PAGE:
Many divorced parents in Indiana are concerned about maintaining relationships with their kids. However, divorce doesn't have to destroy the bonds between children and their parents. Parenting plans offer a way for exes to work together and ensure that each household has time with the kids.
Indiana residents who have decided to get divorced will need to divide their assets, including retirement accounts. This can create anxiety, particularly as people worry about their financial stability after retirement. While each case is different, unless there is a prenup in place, the court will usually set how the retirement accounts of divorcing couples will be divided as retirement account savings are considered marital property.
When parents are going through a divorce and one is from another country, that parent may take the children to that country in an effort to obtain custody. When this happens, parents may find themselves in an international custody dispute. The first step for parents in Indiana may be to find out whether the country is a signatory to the Hague Convention.
Indiana parents who split up might find themselves in the difficult position of having to maintain a positive parent-child relationship from a distance. This is the case for many parents who after separation or divorce need to move away for career or personal reasons, and they might question how to keep their relationship with their children as close and supportive as it was before.
Based on what you see in the movies, you may think that your Indiana divorce has to be long, drawn-out and vicious, but increasingly, many divorcing couples are realizing that this does not always have to be the case. At Katzman & Katzman, P.C., we recognize that collaborative divorce can often be quicker, easier and less painful than a traditional litigated divorce, and we have helped many clients part ways with their spouses while limiting or even eliminating any bitterness that exists between them.
As Indiana residents going through a divorce, you and your spouse will eventually have to deal with the division of your shared assets. However, the more assets you have, the more complex matters of division and support payments can become. At Katzman & Katzman, P.C., we work to help you through these difficulties.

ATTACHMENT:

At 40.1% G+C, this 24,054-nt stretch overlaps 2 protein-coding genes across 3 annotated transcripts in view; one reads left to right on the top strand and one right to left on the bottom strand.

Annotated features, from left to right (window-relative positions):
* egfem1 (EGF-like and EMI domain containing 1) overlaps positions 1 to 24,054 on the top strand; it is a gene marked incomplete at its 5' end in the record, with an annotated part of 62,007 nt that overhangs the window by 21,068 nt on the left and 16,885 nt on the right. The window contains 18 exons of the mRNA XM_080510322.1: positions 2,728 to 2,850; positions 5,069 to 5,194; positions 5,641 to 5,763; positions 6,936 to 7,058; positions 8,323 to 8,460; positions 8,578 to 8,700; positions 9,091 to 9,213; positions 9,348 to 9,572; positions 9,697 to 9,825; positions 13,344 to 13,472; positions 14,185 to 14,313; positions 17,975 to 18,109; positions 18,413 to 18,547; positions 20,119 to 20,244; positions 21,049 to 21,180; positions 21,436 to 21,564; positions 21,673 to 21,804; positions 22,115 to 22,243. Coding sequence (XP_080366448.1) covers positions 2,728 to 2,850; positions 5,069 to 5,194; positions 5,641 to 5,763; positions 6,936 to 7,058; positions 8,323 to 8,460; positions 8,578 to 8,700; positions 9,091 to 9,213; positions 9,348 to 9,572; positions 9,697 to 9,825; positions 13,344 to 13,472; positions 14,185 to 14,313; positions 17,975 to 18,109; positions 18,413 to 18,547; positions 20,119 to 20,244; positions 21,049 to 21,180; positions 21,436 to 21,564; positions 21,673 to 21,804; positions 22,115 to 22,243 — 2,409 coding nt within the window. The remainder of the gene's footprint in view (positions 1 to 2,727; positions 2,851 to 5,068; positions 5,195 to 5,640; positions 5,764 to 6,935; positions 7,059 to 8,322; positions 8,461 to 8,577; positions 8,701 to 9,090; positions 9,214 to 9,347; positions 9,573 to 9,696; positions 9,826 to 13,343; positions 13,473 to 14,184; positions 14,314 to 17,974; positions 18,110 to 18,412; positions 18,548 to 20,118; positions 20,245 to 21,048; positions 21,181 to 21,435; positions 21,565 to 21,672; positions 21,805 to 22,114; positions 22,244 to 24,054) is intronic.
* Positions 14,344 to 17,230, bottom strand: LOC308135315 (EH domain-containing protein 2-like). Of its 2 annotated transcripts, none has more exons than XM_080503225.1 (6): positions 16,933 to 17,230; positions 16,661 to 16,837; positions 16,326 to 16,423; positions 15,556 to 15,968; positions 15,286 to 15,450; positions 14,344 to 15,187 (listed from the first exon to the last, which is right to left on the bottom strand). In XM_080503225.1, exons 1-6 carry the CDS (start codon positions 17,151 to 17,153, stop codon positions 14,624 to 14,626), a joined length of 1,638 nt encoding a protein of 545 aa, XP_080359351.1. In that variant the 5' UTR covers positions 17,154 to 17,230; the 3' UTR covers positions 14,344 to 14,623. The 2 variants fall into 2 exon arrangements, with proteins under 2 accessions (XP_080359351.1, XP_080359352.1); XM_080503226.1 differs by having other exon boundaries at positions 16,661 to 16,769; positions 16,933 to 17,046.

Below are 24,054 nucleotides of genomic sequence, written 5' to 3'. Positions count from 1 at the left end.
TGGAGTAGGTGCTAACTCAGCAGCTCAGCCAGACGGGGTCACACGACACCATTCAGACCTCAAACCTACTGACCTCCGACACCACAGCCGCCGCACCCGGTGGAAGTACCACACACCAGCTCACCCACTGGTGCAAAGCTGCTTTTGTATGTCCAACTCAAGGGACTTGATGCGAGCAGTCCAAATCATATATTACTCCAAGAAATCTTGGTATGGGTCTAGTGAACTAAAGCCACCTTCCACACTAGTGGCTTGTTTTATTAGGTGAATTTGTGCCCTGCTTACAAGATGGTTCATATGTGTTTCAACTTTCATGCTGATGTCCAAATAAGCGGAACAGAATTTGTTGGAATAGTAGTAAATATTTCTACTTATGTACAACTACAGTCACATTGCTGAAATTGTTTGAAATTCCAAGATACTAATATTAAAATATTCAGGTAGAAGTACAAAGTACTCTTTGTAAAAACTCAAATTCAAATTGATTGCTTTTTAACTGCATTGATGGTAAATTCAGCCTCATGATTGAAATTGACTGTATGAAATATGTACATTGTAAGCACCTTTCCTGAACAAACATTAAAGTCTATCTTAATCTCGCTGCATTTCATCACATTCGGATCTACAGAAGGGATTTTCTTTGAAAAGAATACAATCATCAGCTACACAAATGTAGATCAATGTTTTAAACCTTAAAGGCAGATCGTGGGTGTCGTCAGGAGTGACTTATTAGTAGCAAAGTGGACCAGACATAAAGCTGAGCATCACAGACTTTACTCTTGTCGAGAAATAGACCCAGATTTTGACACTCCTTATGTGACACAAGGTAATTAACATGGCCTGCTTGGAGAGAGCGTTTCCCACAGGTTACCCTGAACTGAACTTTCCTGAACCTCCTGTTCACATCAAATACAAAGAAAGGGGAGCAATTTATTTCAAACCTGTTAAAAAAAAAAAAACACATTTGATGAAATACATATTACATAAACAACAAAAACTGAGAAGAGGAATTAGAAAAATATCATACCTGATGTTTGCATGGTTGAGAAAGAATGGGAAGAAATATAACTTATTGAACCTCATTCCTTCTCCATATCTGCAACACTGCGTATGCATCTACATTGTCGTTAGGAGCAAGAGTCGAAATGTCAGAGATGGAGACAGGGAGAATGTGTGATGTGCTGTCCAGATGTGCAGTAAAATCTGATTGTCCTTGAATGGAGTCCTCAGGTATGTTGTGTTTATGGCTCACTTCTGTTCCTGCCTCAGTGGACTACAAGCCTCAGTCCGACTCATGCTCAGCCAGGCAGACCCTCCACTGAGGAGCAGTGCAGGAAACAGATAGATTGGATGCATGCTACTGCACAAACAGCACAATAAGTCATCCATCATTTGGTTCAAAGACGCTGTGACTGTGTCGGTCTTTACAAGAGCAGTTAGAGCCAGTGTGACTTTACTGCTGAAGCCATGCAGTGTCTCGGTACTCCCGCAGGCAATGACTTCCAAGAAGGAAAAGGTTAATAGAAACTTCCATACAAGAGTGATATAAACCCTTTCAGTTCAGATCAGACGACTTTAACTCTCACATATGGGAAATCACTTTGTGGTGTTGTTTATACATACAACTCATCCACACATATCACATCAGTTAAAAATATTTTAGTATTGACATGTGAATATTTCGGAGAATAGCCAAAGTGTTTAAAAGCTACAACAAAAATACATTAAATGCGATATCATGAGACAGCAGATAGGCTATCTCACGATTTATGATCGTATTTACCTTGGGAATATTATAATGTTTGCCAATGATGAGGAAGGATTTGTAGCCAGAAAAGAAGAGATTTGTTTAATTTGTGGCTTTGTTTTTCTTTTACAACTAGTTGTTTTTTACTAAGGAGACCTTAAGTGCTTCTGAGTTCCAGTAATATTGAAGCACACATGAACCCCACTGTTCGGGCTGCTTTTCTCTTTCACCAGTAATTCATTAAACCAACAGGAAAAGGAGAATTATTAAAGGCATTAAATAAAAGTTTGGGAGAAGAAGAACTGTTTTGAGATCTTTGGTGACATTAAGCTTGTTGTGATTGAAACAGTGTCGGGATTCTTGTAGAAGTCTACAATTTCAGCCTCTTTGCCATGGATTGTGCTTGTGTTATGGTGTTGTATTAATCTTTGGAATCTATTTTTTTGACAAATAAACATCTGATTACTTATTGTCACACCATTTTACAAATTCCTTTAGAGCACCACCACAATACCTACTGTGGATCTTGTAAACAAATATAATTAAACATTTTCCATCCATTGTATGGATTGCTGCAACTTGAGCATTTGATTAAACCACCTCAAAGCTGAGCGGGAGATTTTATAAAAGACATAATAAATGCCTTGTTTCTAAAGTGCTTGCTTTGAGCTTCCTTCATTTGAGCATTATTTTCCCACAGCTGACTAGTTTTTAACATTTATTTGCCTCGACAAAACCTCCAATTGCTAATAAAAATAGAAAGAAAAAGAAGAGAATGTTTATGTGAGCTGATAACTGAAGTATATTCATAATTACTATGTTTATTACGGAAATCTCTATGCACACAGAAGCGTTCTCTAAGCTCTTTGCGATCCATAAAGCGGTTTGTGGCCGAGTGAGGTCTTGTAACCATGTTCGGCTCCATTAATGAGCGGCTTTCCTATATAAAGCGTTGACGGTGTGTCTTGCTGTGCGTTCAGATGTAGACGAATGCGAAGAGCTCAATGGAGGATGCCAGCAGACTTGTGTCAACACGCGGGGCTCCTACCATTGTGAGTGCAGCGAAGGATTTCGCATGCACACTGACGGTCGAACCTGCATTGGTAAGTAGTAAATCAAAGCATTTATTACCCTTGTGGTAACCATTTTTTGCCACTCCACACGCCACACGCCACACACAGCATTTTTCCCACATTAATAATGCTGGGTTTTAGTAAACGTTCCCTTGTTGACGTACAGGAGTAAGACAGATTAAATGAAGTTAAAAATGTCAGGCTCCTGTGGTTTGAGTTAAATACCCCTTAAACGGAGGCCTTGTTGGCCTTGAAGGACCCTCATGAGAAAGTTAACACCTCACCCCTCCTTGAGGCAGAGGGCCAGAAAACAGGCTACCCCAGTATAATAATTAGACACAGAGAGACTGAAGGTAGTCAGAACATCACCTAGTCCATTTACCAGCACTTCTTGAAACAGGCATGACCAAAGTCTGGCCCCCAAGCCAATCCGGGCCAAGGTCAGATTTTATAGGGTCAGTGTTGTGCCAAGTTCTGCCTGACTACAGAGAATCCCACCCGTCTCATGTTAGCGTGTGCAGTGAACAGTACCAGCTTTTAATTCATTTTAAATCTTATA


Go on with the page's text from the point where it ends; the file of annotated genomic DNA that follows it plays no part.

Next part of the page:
It may be a relief to receive child support from your ex-spouse. However, he or she may say that you can only spend it on certain things, or even demand to see receipts on your child support expenditures. Your family and friends may also tell you that the state will monitor your child support spending. Like other Indiana residents, you may be confused and worried as to which of these claims are true.
What is the most valuable asset you hold jointly with your spouse? If you are like most people in Indiana, the answer to this question is simple: your marital home. Homes are often a good way to build equity and allow you useful asset both financially and practically. However, real estate law and family law intersect in complex ways.
When you get a divorce in Indiana, one of the most pressing things on your mind may be your custody arrangement. Child custody can come in many forms and it may surprise you to learn how many options there are. At Katzman and Katzman, P.C., we know how important it is for you to understand all of your options.
While you should always follow a court order for child support, that does not mean that the court cannot change the order. This is important to know when you pay child support in Indiana. You may run into situations where things change and you need to have the order reevaluated by the court. You should understand how to go about asking for a change to your child support, so if you need one, you know how to get it.